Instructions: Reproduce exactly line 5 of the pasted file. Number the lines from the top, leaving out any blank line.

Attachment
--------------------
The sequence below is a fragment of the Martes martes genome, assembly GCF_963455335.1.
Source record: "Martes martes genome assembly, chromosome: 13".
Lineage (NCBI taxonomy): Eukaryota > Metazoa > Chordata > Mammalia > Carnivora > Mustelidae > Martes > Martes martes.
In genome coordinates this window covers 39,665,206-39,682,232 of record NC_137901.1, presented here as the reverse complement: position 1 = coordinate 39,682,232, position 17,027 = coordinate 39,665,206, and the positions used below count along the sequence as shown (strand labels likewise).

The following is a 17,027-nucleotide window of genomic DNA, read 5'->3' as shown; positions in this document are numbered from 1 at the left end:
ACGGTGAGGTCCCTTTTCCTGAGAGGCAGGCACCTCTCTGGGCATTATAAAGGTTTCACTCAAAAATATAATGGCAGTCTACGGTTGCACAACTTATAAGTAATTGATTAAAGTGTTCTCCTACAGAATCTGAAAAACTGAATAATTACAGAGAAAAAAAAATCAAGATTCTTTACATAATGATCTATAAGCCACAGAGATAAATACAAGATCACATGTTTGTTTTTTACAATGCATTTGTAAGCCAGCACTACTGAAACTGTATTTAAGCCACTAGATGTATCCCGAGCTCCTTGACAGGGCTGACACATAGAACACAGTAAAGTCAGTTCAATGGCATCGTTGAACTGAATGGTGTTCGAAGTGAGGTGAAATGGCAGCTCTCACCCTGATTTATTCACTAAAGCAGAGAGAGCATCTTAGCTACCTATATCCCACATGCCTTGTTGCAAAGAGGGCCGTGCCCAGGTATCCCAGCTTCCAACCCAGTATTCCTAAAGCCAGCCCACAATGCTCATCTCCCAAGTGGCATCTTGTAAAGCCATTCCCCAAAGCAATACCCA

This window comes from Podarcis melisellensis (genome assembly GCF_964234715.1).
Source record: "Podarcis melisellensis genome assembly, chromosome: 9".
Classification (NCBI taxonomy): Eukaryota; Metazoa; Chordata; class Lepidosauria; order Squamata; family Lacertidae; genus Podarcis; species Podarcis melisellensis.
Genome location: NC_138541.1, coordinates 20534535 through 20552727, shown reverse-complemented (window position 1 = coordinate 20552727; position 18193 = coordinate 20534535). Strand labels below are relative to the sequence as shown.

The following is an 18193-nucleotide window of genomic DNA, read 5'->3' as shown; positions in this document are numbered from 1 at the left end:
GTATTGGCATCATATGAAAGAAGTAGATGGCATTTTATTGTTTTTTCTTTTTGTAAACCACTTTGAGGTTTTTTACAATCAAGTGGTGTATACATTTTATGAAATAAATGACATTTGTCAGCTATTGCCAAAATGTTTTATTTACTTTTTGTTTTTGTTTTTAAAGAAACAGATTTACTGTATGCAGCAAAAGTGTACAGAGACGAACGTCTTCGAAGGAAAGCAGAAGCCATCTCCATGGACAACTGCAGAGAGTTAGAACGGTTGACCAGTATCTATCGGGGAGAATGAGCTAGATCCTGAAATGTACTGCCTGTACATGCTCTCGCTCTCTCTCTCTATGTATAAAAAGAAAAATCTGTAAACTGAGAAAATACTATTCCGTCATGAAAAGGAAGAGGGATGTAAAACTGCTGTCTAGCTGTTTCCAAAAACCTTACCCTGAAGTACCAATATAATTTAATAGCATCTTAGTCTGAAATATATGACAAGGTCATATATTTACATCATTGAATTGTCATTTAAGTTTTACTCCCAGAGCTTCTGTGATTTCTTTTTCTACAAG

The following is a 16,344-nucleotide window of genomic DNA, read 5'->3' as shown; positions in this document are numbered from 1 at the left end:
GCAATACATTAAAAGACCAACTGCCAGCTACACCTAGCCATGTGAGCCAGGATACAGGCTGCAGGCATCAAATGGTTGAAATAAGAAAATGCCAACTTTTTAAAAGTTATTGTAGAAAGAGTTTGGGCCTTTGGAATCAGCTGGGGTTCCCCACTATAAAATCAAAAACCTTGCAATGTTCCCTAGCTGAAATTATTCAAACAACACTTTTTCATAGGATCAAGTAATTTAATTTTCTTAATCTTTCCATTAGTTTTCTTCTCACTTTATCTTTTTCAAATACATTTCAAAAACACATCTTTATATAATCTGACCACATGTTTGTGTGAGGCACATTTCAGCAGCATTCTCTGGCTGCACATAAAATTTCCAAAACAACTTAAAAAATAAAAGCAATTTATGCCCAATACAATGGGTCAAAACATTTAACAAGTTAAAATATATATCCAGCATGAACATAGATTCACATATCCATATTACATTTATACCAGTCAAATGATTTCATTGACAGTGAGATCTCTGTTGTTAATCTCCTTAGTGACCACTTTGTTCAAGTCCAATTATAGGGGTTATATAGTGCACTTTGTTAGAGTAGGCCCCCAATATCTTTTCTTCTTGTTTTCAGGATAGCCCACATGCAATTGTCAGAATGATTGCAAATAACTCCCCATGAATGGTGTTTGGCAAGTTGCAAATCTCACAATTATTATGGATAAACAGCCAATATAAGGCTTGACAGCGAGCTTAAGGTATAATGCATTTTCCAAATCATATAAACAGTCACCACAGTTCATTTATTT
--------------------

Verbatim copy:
The following is a 17,027-nucleotide window of genomic DNA, read 5'->3' as shown; positions in this document are numbered from 1 at the left end: